Fractures soar on slippery sidewalks

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Orthopedic specialists have their hands full these days, as scores of Norwegians limp into emergency rooms after falling on the ice. Oslo Legevakt, the public health emergency clinic for the capital, dealt with 110 fractures by 4pm one day last week.

“We’ve had a lot to do since milder weather set in on January 10,” Dr Knut Melhuus of Oslo Legevakt told newspaper Dagsavisen. Melting snow and ice imbeds the gravel strewn on streets and sidewalks to make them less hazardous, and then it freezes at night. Some sidewalks that look like they’re covered with gravel are instead sheer ice, and extremely slippery, sending many passersby’s feet flying.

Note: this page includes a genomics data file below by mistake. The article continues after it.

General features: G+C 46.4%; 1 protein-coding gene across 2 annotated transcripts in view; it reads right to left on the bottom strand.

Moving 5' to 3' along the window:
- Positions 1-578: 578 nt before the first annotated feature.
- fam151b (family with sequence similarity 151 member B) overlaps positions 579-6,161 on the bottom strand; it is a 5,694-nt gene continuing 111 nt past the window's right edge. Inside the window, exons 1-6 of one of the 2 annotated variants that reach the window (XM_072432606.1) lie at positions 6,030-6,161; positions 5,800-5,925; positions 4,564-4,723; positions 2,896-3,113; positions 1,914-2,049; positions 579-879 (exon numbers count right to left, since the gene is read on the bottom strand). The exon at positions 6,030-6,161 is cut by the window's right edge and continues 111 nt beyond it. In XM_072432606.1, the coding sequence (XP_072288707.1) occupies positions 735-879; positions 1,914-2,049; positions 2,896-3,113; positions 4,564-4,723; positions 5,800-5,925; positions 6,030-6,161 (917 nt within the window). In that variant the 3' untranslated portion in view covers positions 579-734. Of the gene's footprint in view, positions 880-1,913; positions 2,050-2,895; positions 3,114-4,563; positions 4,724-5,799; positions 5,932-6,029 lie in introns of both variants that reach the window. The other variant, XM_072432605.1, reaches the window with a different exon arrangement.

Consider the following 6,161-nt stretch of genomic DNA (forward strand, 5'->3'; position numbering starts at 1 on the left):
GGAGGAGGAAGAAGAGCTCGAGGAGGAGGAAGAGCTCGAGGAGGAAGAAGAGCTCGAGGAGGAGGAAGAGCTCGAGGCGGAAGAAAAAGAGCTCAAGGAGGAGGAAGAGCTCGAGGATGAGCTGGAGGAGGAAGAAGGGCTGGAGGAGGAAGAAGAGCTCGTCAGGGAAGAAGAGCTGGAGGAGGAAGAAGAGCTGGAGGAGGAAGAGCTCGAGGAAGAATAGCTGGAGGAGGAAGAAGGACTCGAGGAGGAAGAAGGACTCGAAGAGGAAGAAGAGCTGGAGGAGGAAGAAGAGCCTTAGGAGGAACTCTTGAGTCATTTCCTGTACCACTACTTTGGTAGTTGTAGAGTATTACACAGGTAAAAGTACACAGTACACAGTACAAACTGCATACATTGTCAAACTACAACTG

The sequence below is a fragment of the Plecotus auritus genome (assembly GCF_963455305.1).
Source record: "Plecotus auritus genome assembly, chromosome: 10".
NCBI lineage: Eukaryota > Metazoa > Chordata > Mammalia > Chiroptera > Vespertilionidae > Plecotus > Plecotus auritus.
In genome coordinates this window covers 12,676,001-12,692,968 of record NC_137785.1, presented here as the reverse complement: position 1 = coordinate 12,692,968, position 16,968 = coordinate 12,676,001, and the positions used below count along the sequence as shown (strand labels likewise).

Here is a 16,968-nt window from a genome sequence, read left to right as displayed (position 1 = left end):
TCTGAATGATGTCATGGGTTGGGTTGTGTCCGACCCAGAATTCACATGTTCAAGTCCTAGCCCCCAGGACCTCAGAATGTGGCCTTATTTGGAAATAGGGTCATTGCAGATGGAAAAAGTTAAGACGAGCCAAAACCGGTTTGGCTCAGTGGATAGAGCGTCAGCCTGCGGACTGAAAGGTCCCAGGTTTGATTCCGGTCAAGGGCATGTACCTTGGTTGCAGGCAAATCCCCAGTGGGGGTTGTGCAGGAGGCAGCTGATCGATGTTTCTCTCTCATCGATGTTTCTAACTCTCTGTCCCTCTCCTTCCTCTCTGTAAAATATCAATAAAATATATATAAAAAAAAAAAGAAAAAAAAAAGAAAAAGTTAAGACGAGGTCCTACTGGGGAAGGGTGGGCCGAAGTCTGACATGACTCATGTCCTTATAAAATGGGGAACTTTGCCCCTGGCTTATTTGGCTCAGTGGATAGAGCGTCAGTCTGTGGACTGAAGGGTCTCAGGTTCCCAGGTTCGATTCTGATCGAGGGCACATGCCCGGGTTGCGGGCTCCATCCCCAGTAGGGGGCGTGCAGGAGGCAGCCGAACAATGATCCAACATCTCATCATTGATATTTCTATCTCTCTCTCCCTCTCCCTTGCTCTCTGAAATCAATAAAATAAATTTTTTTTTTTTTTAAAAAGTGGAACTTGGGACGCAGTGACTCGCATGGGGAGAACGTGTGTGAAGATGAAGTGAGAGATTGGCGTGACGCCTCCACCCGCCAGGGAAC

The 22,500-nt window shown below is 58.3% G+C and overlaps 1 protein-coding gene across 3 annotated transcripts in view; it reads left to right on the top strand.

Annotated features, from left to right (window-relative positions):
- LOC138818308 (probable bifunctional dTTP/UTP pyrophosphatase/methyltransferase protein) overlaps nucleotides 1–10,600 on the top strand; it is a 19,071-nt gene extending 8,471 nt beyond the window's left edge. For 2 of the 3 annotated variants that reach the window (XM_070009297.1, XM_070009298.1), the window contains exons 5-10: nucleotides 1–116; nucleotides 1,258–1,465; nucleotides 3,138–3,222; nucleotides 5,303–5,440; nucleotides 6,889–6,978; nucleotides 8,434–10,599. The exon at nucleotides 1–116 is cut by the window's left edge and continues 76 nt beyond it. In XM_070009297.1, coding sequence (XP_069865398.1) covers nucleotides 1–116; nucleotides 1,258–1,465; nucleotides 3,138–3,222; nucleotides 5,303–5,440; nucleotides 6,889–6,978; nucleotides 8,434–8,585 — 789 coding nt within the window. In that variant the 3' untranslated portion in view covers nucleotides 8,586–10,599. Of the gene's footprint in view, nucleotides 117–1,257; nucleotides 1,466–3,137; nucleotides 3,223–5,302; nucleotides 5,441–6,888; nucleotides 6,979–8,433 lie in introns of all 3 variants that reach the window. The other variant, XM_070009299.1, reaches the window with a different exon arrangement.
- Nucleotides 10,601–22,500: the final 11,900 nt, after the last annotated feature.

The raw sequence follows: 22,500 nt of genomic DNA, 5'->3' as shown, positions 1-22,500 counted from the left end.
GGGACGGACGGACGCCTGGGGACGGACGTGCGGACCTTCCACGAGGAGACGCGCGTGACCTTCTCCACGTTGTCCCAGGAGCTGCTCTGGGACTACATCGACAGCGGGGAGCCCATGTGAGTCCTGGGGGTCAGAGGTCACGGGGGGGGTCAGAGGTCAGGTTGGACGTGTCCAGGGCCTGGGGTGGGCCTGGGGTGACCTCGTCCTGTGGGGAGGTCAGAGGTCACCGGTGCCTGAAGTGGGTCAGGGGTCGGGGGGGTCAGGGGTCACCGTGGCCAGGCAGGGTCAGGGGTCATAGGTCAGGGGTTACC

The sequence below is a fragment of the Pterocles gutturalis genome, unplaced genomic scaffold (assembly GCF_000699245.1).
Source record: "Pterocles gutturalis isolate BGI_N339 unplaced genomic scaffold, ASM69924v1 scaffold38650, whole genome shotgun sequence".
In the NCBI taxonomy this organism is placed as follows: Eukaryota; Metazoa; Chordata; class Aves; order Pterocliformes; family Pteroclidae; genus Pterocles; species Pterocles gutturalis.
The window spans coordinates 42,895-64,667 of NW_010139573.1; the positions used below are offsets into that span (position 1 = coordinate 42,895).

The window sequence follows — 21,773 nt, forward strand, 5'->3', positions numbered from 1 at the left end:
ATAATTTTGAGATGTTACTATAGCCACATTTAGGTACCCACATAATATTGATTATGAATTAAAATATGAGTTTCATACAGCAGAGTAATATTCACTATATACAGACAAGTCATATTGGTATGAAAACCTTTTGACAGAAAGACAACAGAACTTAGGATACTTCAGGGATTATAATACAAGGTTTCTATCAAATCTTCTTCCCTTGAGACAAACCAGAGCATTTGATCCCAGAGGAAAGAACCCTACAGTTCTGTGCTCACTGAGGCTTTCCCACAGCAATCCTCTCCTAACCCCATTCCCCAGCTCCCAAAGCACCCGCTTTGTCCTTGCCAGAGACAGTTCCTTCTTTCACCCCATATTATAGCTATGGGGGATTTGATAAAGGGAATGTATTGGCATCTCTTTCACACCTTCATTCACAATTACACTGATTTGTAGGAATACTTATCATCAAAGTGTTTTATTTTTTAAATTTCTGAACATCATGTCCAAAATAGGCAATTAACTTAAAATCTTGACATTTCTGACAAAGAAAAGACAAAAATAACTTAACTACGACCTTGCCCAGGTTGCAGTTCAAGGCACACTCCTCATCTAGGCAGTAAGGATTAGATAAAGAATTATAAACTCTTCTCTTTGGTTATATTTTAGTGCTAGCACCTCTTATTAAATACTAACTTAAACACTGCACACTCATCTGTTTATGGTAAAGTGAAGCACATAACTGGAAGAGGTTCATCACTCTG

All told, Melhus’ department registered 5,000 injuries in January, with 1,250 of them caused by falls outdoors. Around half involved fractures, most of them broken legs and ankles, broken hips, arms and wrists.

Stories of falls on the ice have become a hot topic on Facebook pages in recent weeks, while sales of brodder (various forms of spikes that pedestrians can attach to their shoes) have soared. Brodder were once looked down upon, but now they’ve become fashionable and are in demand by old and young alike.

Views and News staff